The latest craze surrounding Windows 10 has put Microsoft and its capabilities in the limelight. And while the newest Windows version has been received warmly as a desktop, how does it work as a tablet against a time-tested powerhouse Android like the Google Nexus 9?
1. User Interface
The user unfriendliness of the previous Windows 8 and 8.1 are all but nullified with Windows 10. This is thanks to Continuum which seamlessly switches between tablet and PC modes. Now, it feels much smoother to use while keeping a very Windows feel that actually works.
The Google Nexus 9 uses the Android Lollipop which has been around for more than a year now. It is now considered “outdated” with the recent unveiling of Android M.
As an older model, the Nexus 9 runs on a Dual-core 2.3 GHz Denver and the Surface Pro 3 on a 1.9GHz Intel Core i5-4300U (dual-core, 3MB cache, up to 2.9GHz with Turbo Boost) which it uses for desktop and tablet functions.
The Nexus 9 only has 2 GB of RAM while the Surface Pro 3 can take on 8 GB. A very, very huge difference.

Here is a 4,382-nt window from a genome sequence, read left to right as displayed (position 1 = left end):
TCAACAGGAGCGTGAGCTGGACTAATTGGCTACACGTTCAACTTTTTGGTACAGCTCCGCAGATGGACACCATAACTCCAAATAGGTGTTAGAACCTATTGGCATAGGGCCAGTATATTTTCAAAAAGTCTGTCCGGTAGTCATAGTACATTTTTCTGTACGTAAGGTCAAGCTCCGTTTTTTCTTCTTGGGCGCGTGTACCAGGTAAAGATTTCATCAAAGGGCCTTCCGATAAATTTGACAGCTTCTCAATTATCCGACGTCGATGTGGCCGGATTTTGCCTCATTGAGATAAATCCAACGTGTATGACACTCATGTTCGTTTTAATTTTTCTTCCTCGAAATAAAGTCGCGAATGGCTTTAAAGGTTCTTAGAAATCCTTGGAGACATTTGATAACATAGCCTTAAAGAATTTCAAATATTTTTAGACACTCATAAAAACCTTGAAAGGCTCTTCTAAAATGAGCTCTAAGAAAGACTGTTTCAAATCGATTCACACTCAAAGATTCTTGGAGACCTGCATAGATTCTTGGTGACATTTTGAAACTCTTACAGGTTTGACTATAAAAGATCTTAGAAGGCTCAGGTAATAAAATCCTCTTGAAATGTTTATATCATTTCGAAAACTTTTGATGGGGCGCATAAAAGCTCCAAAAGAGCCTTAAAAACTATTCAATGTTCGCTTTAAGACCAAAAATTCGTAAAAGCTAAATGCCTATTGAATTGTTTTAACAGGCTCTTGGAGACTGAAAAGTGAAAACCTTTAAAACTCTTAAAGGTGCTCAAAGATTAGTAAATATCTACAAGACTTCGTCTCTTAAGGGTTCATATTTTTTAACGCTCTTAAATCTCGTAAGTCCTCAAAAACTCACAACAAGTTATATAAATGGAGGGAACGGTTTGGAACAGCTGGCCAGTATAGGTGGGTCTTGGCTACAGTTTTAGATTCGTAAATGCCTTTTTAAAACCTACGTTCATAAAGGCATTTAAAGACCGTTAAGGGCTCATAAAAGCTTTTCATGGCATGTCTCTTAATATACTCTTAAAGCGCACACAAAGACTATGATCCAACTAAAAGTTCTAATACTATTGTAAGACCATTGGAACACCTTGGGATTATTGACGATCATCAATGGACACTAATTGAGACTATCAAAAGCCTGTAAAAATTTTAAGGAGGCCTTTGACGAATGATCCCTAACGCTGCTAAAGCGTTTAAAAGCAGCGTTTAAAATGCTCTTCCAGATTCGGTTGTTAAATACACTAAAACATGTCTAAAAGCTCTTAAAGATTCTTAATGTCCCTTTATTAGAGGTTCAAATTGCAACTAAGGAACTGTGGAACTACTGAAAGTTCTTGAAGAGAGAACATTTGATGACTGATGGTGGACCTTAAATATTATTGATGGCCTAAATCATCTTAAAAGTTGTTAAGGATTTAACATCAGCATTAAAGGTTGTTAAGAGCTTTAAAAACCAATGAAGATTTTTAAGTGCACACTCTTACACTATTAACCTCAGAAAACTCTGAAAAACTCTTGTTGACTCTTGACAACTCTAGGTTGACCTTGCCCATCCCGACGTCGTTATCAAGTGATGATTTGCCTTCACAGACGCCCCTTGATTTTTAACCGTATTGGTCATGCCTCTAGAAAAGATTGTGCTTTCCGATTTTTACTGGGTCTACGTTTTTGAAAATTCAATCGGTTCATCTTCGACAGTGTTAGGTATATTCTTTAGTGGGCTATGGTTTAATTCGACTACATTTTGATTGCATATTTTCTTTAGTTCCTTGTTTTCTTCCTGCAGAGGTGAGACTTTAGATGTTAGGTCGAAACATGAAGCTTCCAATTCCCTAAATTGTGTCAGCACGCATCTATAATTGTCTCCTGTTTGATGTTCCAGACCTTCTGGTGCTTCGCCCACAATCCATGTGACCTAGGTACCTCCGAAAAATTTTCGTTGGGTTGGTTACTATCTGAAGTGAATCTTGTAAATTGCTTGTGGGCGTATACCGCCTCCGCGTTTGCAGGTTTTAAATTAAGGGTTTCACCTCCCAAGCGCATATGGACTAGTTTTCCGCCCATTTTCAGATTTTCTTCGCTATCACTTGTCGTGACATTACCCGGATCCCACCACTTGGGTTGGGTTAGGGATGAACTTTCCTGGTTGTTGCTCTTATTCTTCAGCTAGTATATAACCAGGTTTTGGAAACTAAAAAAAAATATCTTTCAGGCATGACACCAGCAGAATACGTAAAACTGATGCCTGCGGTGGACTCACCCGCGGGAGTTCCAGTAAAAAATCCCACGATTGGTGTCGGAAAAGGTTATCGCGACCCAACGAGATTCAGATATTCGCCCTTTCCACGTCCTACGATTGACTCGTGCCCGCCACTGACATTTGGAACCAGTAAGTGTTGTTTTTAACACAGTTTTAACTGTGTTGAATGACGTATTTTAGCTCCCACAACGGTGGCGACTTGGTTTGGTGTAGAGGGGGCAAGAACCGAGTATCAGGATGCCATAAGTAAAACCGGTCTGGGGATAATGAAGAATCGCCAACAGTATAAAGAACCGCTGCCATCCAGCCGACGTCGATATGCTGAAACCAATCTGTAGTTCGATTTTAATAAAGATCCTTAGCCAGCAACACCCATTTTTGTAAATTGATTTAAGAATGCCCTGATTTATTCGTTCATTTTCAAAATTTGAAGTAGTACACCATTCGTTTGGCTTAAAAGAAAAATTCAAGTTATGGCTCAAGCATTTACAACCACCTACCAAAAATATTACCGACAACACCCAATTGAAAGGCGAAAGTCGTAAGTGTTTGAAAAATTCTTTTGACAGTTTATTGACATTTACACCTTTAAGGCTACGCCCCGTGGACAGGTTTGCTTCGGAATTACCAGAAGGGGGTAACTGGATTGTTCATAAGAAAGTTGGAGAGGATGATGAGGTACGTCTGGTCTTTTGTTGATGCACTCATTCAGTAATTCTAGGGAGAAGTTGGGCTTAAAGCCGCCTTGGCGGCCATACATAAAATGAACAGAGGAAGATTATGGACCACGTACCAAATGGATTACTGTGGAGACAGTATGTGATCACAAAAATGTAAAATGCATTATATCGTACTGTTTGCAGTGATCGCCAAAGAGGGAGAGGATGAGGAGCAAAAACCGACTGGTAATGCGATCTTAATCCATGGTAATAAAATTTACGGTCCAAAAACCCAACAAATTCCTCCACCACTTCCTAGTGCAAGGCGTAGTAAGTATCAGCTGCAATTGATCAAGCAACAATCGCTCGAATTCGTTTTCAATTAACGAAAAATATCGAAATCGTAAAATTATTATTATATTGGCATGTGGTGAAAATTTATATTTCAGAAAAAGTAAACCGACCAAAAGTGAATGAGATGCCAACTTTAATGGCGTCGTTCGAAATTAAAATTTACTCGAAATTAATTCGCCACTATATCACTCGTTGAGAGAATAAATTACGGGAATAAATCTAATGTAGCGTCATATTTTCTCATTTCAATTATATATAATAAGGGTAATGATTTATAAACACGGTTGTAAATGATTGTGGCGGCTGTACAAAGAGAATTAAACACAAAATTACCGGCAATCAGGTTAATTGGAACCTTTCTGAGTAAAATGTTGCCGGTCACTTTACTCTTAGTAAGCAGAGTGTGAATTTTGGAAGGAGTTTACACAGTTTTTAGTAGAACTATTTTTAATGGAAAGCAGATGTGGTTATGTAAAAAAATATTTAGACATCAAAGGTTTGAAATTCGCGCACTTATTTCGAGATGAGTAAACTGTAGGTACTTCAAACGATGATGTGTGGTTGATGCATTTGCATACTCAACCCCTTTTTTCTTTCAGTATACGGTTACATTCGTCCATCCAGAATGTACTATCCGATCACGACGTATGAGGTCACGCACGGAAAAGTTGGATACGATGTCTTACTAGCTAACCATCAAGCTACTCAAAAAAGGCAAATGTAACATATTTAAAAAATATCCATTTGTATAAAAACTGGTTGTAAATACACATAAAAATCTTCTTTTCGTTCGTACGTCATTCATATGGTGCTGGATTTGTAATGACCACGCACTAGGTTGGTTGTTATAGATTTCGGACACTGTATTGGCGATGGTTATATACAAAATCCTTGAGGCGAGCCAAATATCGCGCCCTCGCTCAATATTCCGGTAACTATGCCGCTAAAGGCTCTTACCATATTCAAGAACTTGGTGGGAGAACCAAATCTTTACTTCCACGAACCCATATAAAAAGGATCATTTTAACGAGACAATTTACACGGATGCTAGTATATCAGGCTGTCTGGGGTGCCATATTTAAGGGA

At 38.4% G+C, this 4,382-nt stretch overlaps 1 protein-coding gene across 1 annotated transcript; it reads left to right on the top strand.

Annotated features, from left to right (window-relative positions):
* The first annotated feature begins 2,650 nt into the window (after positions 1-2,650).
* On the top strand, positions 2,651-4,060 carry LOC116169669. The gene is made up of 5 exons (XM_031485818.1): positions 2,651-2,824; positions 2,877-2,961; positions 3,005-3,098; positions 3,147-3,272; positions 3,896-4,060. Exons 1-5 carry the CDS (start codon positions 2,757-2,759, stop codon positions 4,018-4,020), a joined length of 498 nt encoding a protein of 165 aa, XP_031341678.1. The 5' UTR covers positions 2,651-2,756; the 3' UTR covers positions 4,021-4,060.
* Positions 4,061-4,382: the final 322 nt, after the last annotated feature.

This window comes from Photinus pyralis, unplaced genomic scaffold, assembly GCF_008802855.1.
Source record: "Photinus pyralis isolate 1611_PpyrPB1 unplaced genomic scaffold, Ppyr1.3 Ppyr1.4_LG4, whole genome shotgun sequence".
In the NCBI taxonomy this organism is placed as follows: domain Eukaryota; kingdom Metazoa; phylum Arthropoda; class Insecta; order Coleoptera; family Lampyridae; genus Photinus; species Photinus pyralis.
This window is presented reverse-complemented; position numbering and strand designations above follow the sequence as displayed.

At 8.9 in with 1536 x 2048 pixels at 4:3 aspect ratio which is strange but likeable, the Nexus 9 can still hold its own against the Surface Pro 3’s 12 in, 2160 x 1440 pixels at 3:2 aspect ratio.
The purely tablet Nexus 9 has a decent 16 GB (Wi-Fi)/32 GB (LTE) versus the Surface Pro 3’s SSD 256 GB.
The Nexus 9 sports a primary 8 MP, 3264 x 2448 pixels main camera at 1080p and 1.6 mp, 720p secondary camera. The Surface Pro 3, on the other hand, has two 5mp cameras, both at 1080p.
Many users complained about the build of the Nexus 9. From weak back covers, “mushy” volume buttons, and backlight bleed, the Nexus had them all. They were fixed on later models. The Surface Pro 3 though is as solidly made as it is fast.
All in all, the Microsoft Surface Pro 3 is the better choice especially when you demand a lot from your devices. The Google Nexus 9 has its solid points too but it may be a hit and miss with some units showing factory problems.
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